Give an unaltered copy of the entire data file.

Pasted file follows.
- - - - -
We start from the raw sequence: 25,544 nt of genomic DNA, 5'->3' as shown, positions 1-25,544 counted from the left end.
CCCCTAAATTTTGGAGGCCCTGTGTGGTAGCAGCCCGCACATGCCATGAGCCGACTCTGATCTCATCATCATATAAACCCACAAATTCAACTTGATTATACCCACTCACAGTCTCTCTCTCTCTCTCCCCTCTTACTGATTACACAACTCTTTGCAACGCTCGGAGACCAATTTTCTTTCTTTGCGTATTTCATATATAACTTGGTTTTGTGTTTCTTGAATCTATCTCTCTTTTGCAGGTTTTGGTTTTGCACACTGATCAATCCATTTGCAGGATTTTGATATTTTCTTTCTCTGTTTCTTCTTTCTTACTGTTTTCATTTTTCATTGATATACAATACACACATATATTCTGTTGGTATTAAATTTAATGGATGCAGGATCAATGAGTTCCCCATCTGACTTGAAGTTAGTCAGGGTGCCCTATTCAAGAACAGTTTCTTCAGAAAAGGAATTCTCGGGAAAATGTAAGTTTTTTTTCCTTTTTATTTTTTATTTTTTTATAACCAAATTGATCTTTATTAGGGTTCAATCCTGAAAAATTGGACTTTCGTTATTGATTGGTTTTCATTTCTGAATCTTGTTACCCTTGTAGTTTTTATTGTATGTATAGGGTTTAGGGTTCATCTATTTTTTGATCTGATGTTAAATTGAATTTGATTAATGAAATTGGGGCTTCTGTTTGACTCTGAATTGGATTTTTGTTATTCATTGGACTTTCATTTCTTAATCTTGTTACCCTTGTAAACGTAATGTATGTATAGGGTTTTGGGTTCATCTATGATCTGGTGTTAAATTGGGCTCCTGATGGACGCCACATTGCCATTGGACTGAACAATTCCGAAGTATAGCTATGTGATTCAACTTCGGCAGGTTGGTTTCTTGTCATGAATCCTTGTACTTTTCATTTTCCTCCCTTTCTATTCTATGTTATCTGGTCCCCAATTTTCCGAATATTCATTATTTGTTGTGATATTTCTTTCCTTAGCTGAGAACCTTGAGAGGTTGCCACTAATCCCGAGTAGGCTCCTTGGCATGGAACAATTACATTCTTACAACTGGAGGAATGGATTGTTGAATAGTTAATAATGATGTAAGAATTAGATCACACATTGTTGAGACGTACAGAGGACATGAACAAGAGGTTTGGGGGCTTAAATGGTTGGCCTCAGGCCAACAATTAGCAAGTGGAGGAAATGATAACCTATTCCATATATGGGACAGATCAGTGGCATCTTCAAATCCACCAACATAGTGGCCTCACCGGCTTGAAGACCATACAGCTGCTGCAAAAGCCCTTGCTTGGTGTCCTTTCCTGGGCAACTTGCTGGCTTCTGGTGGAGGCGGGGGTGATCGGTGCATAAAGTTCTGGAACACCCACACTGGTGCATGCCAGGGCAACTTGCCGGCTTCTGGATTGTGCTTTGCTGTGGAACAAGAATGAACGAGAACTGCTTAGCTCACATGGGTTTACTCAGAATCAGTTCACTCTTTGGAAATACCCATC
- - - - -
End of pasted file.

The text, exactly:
We start from the raw sequence: 25,544 nt of genomic DNA, 5'->3' as shown, positions 1-25,544 counted from the left end.
CCCCTAAATTTTGGAGGCCCTGTGTGGTAGCAGCCCGCACATGCCATGAGCCGACTCTGATCTCATCATCATATAAACCCACAAATTCAACTTGATTATACCCACTCACAGTCTCTCTCTCTCTCTCCCCTCTTACTGATTACACAACTCTTTGCAACGCTCGGAGACCAATTTTCTTTCTTTGCGTATTTCATATATAACTTGGTTTTGTGTTTCTTGAATCTATCTCTCTTTTGCAGGTTTTGGTTTTGCACACTGATCAATCCATTTGCAGGATTTTGATATTTTCTTTCTCTGTTTCTTCTTTCTTACTGTTTTCATTTTTCATTGATATACAATACACACATATATTCTGTTGGTATTAAATTTAATGGATGCAGGATCAATGAGTTCCCCATCTGACTTGAAGTTAGTCAGGGTGCCCTATTCAAGAACAGTTTCTTCAGAAAAGGAATTCTCGGGAAAATGTAAGTTTTTTTTCCTTTTTATTTTTTATTTTTTTATAACCAAATTGATCTTTATTAGGGTTCAATCCTGAAAAATTGGACTTTCGTTATTGATTGGTTTTCATTTCTGAATCTTGTTACCCTTGTAGTTTTTATTGTATGTATAGGGTTTAGGGTTCATCTATTTTTTGATCTGATGTTAAATTGAATTTGATTAATGAAATTGGGGCTTCTGTTTGACTCTGAATTGGATTTTTGTTATTCATTGGACTTTCATTTCTTAATCTTGTTACCCTTGTAAACGTAATGTATGTATAGGGTTTTGGGTTCATCTATGATCTGGTGTTAAATTGGGCTCCTGATGGACGCCACATTGCCATTGGACTGAACAATTCCGAAGTATAGCTATGTGATTCAACTTCGGCAGGTTGGTTTCTTGTCATGAATCCTTGTACTTTTCATTTTCCTCCCTTTCTATTCTATGTTATCTGGTCCCCAATTTTCCGAATATTCATTATTTGTTGTGATATTTCTTTCCTTAGCTGAGAACCTTGAGAGGTTGCCACTAATCCCGAGTAGGCTCCTTGGCATGGAACAATTACATTCTTACAACTGGAGGAATGGATTGTTGAATAGTTAATAATGATGTAAGAATTAGATCACACATTGTTGAGACGTACAGAGGACATGAACAAGAGGTTTGGGGGCTTAAATGGTTGGCCTCAGGCCAACAATTAGCAAGTGGAGGAAATGATAACCTATTCCATATATGGGACAGATCAGTGGCATCTTCAAATCCACCAACATAGTGGCCTCACCGGCTTGAAGACCATACAGCTGCTGCAAAAGCCCTTGCTTGGTGTCCTTTCCTGGGCAACTTGCTGGCTTCTGGTGGAGGCGGGGGTGATCGGTGCATAAAGTTCTGGAACACCCACACTGGTGCATGCCAGGGCAACTTGCCGGCTTCTGGATTGTGCTTTGCTGTGGAACAAGAATGAACGAGAACTGCTTAGCTCACATGGGTTTACTCAGAATCAGTTCACTCTTTGGAAATACCCATC